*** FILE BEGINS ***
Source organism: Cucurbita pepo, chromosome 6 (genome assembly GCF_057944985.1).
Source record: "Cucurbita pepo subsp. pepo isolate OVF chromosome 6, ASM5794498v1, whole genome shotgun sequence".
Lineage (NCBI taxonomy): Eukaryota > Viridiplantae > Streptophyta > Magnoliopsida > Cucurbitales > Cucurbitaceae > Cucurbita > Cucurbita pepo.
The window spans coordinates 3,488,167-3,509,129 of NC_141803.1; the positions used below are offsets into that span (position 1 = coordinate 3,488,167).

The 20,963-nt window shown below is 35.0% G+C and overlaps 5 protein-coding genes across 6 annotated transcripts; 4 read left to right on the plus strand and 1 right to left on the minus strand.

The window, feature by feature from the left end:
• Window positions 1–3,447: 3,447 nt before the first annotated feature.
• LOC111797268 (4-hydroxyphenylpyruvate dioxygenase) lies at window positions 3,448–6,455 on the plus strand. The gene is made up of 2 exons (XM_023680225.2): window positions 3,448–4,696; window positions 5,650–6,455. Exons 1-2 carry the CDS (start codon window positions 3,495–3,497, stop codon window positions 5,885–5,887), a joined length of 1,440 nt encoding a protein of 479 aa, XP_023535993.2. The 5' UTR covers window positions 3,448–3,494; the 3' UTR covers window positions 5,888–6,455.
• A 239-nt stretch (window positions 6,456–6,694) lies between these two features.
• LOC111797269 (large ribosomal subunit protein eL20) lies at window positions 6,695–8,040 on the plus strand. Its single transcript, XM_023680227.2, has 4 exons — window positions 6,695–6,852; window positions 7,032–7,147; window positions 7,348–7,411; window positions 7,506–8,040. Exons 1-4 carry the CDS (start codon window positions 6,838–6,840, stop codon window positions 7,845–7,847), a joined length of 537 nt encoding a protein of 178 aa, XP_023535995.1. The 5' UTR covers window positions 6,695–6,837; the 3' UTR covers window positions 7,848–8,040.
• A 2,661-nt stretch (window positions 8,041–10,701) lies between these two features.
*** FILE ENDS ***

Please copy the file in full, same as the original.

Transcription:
Source organism: Cucurbita pepo, chromosome 6 (genome assembly GCF_057944985.1).
Source record: "Cucurbita pepo subsp. pepo isolate OVF chromosome 6, ASM5794498v1, whole genome shotgun sequence".
Lineage (NCBI taxonomy): Eukaryota > Viridiplantae > Streptophyta > Magnoliopsida > Cucurbitales > Cucurbitaceae > Cucurbita > Cucurbita pepo.
The window spans coordinates 3,488,167-3,509,129 of NC_141803.1; the positions used below are offsets into that span (position 1 = coordinate 3,488,167).

The 20,963-nt window shown below is 35.0% G+C and overlaps 5 protein-coding genes across 6 annotated transcripts; 4 read left to right on the plus strand and 1 right to left on the minus strand.

The window, feature by feature from the left end:
• Window positions 1–3,447: 3,447 nt before the first annotated feature.
• LOC111797268 (4-hydroxyphenylpyruvate dioxygenase) lies at window positions 3,448–6,455 on the plus strand. The gene is made up of 2 exons (XM_023680225.2): window positions 3,448–4,696; window positions 5,650–6,455. Exons 1-2 carry the CDS (start codon window positions 3,495–3,497, stop codon window positions 5,885–5,887), a joined length of 1,440 nt encoding a protein of 479 aa, XP_023535993.2. The 5' UTR covers window positions 3,448–3,494; the 3' UTR covers window positions 5,888–6,455.
• A 239-nt stretch (window positions 6,456–6,694) lies between these two features.
• LOC111797269 (large ribosomal subunit protein eL20) lies at window positions 6,695–8,040 on the plus strand. Its single transcript, XM_023680227.2, has 4 exons — window positions 6,695–6,852; window positions 7,032–7,147; window positions 7,348–7,411; window positions 7,506–8,040. Exons 1-4 carry the CDS (start codon window positions 6,838–6,840, stop codon window positions 7,845–7,847), a joined length of 537 nt encoding a protein of 178 aa, XP_023535995.1. The 5' UTR covers window positions 6,695–6,837; the 3' UTR covers window positions 7,848–8,040.
• A 2,661-nt stretch (window positions 8,041–10,701) lies between these two features.